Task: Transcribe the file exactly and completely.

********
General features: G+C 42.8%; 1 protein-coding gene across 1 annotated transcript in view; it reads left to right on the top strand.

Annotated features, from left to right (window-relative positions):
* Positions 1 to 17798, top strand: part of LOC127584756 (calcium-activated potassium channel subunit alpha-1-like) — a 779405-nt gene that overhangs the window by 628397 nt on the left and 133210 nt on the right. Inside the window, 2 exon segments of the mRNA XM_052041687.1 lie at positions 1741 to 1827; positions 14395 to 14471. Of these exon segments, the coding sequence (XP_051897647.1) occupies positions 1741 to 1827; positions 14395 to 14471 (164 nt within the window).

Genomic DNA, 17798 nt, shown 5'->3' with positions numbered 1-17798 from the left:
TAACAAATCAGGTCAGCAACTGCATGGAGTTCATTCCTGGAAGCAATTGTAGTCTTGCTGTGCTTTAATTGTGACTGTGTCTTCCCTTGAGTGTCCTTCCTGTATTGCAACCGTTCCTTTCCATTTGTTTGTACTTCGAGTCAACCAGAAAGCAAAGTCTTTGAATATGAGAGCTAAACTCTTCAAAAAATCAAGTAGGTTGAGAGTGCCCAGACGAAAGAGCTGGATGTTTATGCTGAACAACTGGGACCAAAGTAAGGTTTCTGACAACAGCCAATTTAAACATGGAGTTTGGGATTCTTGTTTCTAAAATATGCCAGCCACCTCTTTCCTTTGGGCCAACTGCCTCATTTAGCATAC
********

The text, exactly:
General features: G+C 42.8%; 1 protein-coding gene across 1 annotated transcript in view; it reads left to right on the top strand.

Annotated features, from left to right (window-relative positions):
* Positions 1 to 17798, top strand: part of LOC127584756 (calcium-activated potassium channel subunit alpha-1-like) — a 779405-nt gene that overhangs the window by 628397 nt on the left and 133210 nt on the right. Inside the window, 2 exon segments of the mRNA XM_052041687.1 lie at positions 1741 to 1827; positions 14395 to 14471. Of these exon segments, the coding sequence (XP_051897647.1) occupies positions 1741 to 1827; positions 14395 to 14471 (164 nt within the window).

Genomic DNA, 17798 nt, shown 5'->3' with positions numbered 1-17798 from the left:
TAACAAATCAGGTCAGCAACTGCATGGAGTTCATTCCTGGAAGCAATTGTAGTCTTGCTGTGCTTTAATTGTGACTGTGTCTTCCCTTGAGTGTCCTTCCTGTATTGCAACCGTTCCTTTCCATTTGTTTGTACTTCGAGTCAACCAGAAAGCAAAGTCTTTGAATATGAGAGCTAAACTCTTCAAAAAATCAAGTAGGTTGAGAGTGCCCAGACGAAAGAGCTGGATGTTTATGCTGAACAACTGGGACCAAAGTAAGGTTTCTGACAACAGCCAATTTAAACATGGAGTTTGGGATTCTTGTTTCTAAAATATGCCAGCCACCTCTTTCCTTTGGGCCAACTGCCTCATTTAGCATAC